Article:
Presentation on theme: "Introduction to Photography Multi Media 2012. Rule Of Thirds The Rule Of Thirds is based on the fact that the eye is naturally drawn to a point about."— Presentation transcript:
Rule Of Thirds The Rule Of Thirds is based on the fact that the eye is naturally drawn to a point about two thirds up a page. The picture is divided into 9 equal sections by 2 horizontal and 2 vertical lines.
The subject, or the most significant parts of your photograph, is positioned along any of these lines preferably in the points where the lines intersect.
The Diagonal Rule The Diagonal Rule states that a photograph looks more dynamic if the objects fall or follow a diagonal line. The diagonal line doesn't have to be an actual line and it doesn't have to be a straight one. It could be the edges of a river, the top of a forest, or even an imaginary line connecting the different objects in the scene.
By placing natural elements that form a line along these diagonal guides makes the picture more pleasing and dynamic.
If there are no imaginary or real diagonal lines that can be seen within a scene, sometimes a simple change of position or elevation is enough to produce a useful angle on the objects in the scene. A sufficient amount of Perspective Distiortion from a wide angle lens may also help.
Leading Lines Leading Lines are lines or objects that make up a line within a scene that is used to direct the attention of the viewer. Use leading lines to draw the viewer's eye through the photograph towards the subject or the area which is the most significant in the scene.
Look for any natural or man-made structure within the scene such as roads, shadows, edges of a cliff, or buildings that can be used to point towards the subject. The lines may start anywhere from outside of the photograph but the most effective leading lines are those that start somewhere in the bottom and flows towards the main subject. The lines may be straight or curved. Straight lines produce a rather aggressive and dynamic effect while curve lines gives the picture a more gentle and calm feel.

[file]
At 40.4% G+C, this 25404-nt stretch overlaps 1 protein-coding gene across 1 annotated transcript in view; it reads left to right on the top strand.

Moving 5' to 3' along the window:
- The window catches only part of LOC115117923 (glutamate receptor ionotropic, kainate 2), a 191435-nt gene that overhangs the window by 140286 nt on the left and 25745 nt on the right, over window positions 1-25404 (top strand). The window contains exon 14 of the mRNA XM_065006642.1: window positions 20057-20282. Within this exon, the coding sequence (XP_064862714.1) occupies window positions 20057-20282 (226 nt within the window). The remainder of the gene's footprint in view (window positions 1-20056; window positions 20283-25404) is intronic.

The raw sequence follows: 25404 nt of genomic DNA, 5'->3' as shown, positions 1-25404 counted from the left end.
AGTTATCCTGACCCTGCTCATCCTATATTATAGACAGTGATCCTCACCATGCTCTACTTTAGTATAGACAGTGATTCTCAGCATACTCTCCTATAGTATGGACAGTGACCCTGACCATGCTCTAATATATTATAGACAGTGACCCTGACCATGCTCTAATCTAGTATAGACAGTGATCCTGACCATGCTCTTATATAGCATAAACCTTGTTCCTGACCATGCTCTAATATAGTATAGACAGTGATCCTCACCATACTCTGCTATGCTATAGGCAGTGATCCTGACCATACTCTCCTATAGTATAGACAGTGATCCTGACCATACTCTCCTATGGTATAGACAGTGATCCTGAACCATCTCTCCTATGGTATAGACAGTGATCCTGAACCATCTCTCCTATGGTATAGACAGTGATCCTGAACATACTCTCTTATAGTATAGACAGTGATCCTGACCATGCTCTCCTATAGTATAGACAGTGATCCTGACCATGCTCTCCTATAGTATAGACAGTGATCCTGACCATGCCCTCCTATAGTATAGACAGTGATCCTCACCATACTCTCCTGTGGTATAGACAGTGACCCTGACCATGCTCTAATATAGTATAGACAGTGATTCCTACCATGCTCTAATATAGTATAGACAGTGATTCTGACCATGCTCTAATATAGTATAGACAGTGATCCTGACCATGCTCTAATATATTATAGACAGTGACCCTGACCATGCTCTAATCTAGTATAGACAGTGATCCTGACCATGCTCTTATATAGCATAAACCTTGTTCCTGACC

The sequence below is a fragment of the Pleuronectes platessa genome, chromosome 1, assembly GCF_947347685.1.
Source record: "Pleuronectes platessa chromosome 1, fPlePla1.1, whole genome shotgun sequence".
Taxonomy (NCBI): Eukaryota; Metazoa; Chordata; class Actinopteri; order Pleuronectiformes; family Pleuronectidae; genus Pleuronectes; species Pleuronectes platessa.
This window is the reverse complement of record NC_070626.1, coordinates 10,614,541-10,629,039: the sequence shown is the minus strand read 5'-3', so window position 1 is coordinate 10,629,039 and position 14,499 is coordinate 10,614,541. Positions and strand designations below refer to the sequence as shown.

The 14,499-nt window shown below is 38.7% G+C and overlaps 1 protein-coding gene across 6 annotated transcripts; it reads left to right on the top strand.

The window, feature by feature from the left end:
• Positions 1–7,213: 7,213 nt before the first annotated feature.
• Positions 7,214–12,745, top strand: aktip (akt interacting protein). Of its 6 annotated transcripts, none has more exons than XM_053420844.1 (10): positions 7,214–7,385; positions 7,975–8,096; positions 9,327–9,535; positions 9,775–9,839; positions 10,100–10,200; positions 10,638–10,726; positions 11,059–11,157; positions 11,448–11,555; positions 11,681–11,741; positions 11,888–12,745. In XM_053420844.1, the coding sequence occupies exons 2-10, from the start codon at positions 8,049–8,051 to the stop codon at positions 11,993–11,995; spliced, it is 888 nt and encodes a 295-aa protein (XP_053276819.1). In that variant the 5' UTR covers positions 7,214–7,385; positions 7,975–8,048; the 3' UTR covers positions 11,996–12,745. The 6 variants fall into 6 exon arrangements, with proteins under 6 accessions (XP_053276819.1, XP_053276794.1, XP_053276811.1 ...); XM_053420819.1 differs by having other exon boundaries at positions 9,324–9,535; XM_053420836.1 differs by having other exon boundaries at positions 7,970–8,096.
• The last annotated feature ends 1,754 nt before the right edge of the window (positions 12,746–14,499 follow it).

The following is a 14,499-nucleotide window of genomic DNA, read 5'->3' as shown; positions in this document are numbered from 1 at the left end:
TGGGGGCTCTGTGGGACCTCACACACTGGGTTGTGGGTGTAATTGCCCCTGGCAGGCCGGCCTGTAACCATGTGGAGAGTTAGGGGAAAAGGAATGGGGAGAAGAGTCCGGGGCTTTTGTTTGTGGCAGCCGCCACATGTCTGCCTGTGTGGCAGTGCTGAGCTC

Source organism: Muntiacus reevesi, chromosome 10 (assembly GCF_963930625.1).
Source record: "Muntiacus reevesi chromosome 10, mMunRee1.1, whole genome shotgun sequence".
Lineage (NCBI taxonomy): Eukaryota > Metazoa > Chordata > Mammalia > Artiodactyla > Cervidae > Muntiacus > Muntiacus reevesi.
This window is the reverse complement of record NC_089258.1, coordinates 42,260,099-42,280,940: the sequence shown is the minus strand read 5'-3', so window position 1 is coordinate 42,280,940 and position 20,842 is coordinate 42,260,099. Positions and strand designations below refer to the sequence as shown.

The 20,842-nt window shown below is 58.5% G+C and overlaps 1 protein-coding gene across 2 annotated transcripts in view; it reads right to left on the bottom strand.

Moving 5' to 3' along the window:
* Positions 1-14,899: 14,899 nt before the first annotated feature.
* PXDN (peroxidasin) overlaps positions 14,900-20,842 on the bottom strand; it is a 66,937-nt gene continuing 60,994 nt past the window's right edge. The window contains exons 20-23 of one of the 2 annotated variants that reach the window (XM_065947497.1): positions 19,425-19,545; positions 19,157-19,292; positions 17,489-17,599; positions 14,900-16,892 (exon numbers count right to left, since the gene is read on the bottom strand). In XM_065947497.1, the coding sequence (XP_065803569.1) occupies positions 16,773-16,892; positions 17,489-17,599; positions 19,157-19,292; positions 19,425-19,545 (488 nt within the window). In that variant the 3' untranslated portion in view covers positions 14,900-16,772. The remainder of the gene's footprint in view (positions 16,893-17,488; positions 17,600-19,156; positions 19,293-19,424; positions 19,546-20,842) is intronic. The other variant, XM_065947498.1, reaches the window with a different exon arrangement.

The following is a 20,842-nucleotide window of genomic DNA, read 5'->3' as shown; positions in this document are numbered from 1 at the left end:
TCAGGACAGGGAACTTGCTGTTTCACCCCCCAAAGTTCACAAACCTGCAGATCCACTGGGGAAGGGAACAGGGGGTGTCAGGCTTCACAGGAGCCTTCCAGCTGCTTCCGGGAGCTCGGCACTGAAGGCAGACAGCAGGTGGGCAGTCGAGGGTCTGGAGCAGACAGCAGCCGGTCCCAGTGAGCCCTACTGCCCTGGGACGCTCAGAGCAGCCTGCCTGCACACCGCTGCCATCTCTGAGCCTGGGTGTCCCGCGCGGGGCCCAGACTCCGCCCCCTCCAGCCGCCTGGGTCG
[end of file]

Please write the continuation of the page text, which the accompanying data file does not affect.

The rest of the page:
“S” Curve Another dynamic composition tool is to include a “S” curve. As the name suggests, a major element of the composition would be an object such as a stream, path, railing, or other curved object that creates an “S.”
If the S is right facing and starts in the lower left corner and exits the upper right corner – the feeling for most English speaking people is that the picture is moving away from the viewer. If the “S” is reversed, and starts in the upper left corner coming down to the lower right, the picture seems to be coming towards the viewer. This effect is from, I believe, learning to read left to right.
Balance There are a few ways to achieve balance in photos. The first is through symmetry – where you have equal size subjects on either side of the photo. This creates a static, solid look with little movement.
The second is to place dissimilar size objects on either side, but to use the center of the photo as a balance point in an asymmetrical composition. If you have a grouping of objects on one side, you’ll need something further out on the other side to create balance. An asymmetrical composition creates a sense of movement and action, even if the subject is a stone.
BTW Something you see in a lot of photography is things sticking out of heads, wires across the scene you didn’t see when taking the picture, and so on. This is just from paying so much attention to the subject that photographers forget what is in the background or surrounding the subject.